GOP's Leibham, Democrat Harris join Wisconsin race

  • Article by: M.L. JOHNSON
  • Associated Press
  • April 22, 2014 - 6:05 PM

SHEBOYGAN, Wis. — Republican state Sen. Joe Leibham and Winnebago County Executive Mark Harris, a Democrat, announced their runs for Congress on Tuesday, with both saying that their ability to work with others made them a good choice to replace Republican Rep. Tom Petri.

Leibham, who has long been mentioned as a possible successor to Petri, launched his campaign at his parents' home in Sheboygan, where he was joined by three state lawmakers, the chairman of the county Republican Party and dozens of friends and relatives. While Leibham described himself as a strong conservative, many in the party see him as more mainstream than the two other Republicans already in the race, state Sen. Glenn Grothman, of West Bend, and state Rep. Duey Stroebel, of Saukville.

State Rep. Paul Tittl showed up to lend his support, saying afterward that while he knows and likes all three GOP candidates, Leibham's enthusiasm and work ethic make him stand out. Tittl also praised Leibham as someone who can unite conservatives and moderates and understands the district's values, which he described as "people going to church on Sunday values, people working very hard values."

"And I think they want their elected officials to understand what they are going through," added Tittl, who lives in Manitowoc.

Leibham, 44, described himself as someone who could break the gridlock in Washington even as he works to cut taxes, reduce the nation's debt and foster economic growth. He pointed to Gov. Scott Walker and other Republicans' efforts to cut spending and taxes in Wisconsin as the kind of thing that should be done in Washington and noted his backing of Walker's law eliminating most public employees' union rights.

Yet at the same time, Leibham said he was willing to work with Democrats at the national level.

"Collectively, we all share the same goal ... of working to restore the greatness of this nation," he said.

Harris, 58, said he would campaign on four key issues: funding Social Security, highway repairs, raising the minimum wage and college affordability. The first Democrat to join the race, he also said he has worked with Republicans and Democrats on his officially nonpartisan county board and would bring to Washington a willingness to negotiate.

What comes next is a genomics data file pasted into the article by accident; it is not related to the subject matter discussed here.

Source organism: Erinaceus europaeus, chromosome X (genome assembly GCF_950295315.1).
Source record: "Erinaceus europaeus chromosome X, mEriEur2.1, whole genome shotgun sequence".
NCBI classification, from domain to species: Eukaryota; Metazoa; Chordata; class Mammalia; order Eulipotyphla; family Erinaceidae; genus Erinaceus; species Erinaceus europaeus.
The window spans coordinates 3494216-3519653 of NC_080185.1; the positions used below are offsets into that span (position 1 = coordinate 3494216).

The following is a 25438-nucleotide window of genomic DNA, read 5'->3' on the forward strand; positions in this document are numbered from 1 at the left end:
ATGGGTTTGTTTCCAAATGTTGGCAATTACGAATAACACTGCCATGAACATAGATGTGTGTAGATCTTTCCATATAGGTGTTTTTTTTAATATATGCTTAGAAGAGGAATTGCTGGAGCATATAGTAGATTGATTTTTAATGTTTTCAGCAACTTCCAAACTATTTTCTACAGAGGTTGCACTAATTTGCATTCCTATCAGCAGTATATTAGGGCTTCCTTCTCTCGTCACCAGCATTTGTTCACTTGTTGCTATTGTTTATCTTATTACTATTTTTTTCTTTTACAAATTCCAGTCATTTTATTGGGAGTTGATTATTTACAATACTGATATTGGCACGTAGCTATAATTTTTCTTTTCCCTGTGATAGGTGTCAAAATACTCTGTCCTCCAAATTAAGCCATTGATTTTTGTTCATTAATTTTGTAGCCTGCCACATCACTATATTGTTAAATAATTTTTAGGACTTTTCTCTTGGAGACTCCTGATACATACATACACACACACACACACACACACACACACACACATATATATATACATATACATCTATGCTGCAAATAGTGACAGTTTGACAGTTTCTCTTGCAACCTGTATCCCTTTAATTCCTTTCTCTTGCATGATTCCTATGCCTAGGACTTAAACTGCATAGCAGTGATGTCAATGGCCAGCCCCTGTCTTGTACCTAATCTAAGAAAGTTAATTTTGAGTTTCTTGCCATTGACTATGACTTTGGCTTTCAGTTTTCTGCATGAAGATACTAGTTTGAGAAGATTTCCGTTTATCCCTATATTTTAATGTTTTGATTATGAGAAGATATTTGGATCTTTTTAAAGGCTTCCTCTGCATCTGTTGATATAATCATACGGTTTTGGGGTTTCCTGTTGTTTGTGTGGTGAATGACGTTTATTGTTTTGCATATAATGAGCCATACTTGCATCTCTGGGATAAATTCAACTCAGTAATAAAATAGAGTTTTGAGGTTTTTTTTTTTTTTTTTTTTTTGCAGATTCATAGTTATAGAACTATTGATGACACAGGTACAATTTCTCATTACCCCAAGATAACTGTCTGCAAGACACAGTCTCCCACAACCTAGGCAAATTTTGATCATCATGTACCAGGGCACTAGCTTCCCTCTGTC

"We've always been able to work together when you're looking for practical solutions. That's what you really need in Washington. You can't portray the other side as villains," said Harris, who was elected county executive in 2005.

Several other candidates from both parties have indicated they also are considering running for the seat after Petri announced earlier this month that he would not run for re-election. John Hiller, a confidant of Walker, said in an email Tuesday that he plans to make a decision within the next few days.

Given that the 6th District is "solidly Republican," it's likely that whoever wins the GOP primary will win the seat, said Jim Simmons, who teaches political science at the University of Wisconsin-Oshkosh. He described the genial Leibham as an experienced campaigner who may be less likely than some other candidates to make an inappropriate remark that could harm his chances with voters.

"The chances for a Democrat might be best if you have an extremist Republican who says things that are embarrassing," Simmons said.

Grothman and Stroebel both said they liked and respected Leibham. Grothman said he thought voters would see him as the more conservative candidate, while Stroebel, who has served in the Assembly only since 2011, said he thought voters would want someone with private business experience and not another longtime politician.

Simmons said all the candidates will have to work hard and raise significant money to increase their name recognition in the sprawling eastern and central Wisconsin district.

"State legislators tend to have to have relatively low profile and might not even be known by the people who voted for them," he said.

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